Land developers call bottom of property market

Land developers AV Jennings and Villa World have called the bottom of the property cycle after a year of slumping sales and consumer caution blew a hole in their profits.

AV Jennings said the current property cycle has “bottomed” and that it will deliver a stronger result next financial year, after its profits were cut in half to $16.4 million by wary homebuyers steering clear of big commitments.

“General market sentiment is clearly beginning to improve … a modest uptick in visitor numbers to sales offices and online is evident and is expected to be sustained during FY20,” AV Jennings said.

Villa World chief executive Craig Treasure said soft consumer sentiment, tight credit conditions and the uncertainty caused by the federal election had created “difficult headwinds”.

“We are seeing that sales enquiries have started to improve across Villa World’s projects, however buyers remain cautious,” he said.

Villa World’s profit after tax of $23 million was also shredded compared to the previous year when it earned $43.6 million.

“This result is consistent with commentary disclosed to the market since December 2018 and reflects the decline in the Australian residential housing market and softer consumer sentiment,” Mr Treasure said.

Villa World’s land projects are concentrated in Queensland and Victoria.

All metrics for the group suffered: earnings per share were down 48 per cent to 18.2c, total revenue fell 11 per cent to $391.6 million, and sales numbers slumped to 870, down from 1788 the previous year.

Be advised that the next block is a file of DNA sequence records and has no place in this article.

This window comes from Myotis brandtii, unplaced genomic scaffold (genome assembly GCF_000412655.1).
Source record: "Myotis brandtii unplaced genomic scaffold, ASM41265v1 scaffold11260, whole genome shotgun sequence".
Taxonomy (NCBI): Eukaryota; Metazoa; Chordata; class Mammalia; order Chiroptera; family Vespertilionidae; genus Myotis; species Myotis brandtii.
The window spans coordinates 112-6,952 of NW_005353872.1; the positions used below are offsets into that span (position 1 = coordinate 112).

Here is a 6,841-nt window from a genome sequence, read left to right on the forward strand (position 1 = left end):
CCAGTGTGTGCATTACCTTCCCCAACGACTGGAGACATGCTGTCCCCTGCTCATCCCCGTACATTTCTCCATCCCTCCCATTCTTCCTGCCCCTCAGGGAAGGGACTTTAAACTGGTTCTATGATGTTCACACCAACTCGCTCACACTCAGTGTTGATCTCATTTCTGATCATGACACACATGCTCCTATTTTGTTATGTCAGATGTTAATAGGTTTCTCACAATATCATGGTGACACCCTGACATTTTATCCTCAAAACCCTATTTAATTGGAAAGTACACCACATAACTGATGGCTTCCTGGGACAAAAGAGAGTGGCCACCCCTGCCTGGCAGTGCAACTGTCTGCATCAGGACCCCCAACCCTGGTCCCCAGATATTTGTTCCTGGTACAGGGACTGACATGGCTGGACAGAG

The property pain was similar at AVJennings where turnover fell 20.3 per cent to $296.5 million and profits crashed by 48 per cent.

“The lower profit reflects softer market conditions, particularly in Melbourne and Sydney,” the company said.

It paid an interim dividend of 1c on 22 March and will pay another 1.5c dividend on 20 September this year.

Villa World has agreed to a takeover by AVID Property group for $2.345 per share. It will declare a fully franked dividend of 31c, as a portion of the total takeover price if it goes ahead.




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Brisbane Prices Could Be Headed For Recovery

Brisbane Prices Could Be Headed For Recovery

Brisbane prices are at their lowest level in the cycle, according to the latest national property clock from Herron Todd White (HTW).

The house values in Brisbane, Bundaberg, Ipswich, Rockhampton, and Toowoomba were at the bottom, according HTW.

Meanwhile, prices in Cairns, Gladstone, Mackay, Townsville, and the Whitsundays are starting to recover, the data showed.

There was momentum for the price growth in Brisbane, given that the capital city had been “bouncing along the bottom for some time now”, HTW Brisbane managing director Gavin Hulcombe told The Courier-Mail.

“I think it will be (a) steady rise, but my suspicion is in a couple of years’ time we might look back and think it (now) probably wasn’t a bad time to buy. Some areas are likely to perform better than others,” he said.

Brisbane units are also at the bottom of the price cycle, along with Bundaberg, Ipswich, Mackay, Rockhampton, Toowoomba, and the Whitsundays, according to HTW.

Apartment prices in Cairns, Emerald, Gladstone, and Townsville are already rising, the figures showed.




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Index warns council unit ban will impact boomer downsizers

Index warns council unit ban will impact boomer downsizers

A new housing index has warned that Brisbane will face a flood of ageing baby boomers with nowhere suitable to live unless it embraces greater density in suburbs where houses dominate.

A NEW housing index has warned that Brisbane will face a flood of ageing baby boomers with nowhere suitable to live unless it embraces greater density in suburbs where houses dominate.

The DORIS Index — Downsizer Opportunity to Remain in Suburbs — compared just how ready various Brisbane suburbs were to face the challenge, marrying the availability of smaller housing options with the ageing population.

Index warns council unit ban will impact boomer downsizers 1